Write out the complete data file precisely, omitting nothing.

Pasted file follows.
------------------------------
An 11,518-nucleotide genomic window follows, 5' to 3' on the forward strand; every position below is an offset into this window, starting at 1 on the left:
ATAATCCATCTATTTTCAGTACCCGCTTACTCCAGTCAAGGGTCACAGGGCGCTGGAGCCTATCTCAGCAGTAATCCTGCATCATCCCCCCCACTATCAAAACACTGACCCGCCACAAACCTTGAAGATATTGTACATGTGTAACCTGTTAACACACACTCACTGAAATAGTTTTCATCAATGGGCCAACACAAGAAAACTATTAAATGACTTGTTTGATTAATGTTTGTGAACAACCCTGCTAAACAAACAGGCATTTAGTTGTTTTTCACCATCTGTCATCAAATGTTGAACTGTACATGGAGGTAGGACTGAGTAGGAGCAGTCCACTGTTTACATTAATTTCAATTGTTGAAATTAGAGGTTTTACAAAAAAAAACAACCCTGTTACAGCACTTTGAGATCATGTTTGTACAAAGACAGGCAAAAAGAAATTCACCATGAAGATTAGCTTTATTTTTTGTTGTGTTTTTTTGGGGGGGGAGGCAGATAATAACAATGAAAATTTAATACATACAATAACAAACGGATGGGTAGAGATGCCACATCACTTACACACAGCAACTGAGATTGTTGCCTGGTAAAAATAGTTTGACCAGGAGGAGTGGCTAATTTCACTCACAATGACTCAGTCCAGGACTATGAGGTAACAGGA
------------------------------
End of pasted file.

An 11,518-nucleotide genomic window follows, 5' to 3' on the forward strand; every position below is an offset into this window, starting at 1 on the left:
ATAATCCATCTATTTTCAGTACCCGCTTACTCCAGTCAAGGGTCACAGGGCGCTGGAGCCTATCTCAGCAGTAATCCTGCATCATCCCCCCCACTATCAAAACACTGACCCGCCACAAACCTTGAAGATATTGTACATGTGTAACCTGTTAACACACACTCACTGAAATAGTTTTCATCAATGGGCCAACACAAGAAAACTATTAAATGACTTGTTTGATTAATGTTTGTGAACAACCCTGCTAAACAAACAGGCATTTAGTTGTTTTTCACCATCTGTCATCAAATGTTGAACTGTACATGGAGGTAGGACTGAGTAGGAGCAGTCCACTGTTTACATTAATTTCAATTGTTGAAATTAGAGGTTTTACAAAAAAAAACAACCCTGTTACAGCACTTTGAGATCATGTTTGTACAAAGACAGGCAAAAAGAAATTCACCATGAAGATTAGCTTTATTTTTTGTTGTGTTTTTTTGGGGGGGGAGGCAGATAATAACAATGAAAATTTAATACATACAATAACAAACGGATGGGTAGAGATGCCACATCACTTACACACAGCAACTGAGATTGTTGCCTGGTAAAAATAGTTTGACCAGGAGGAGTGGCTAATTTCACTCACAATGACTCAGTCCAGGACTATGAGGTAACAGGA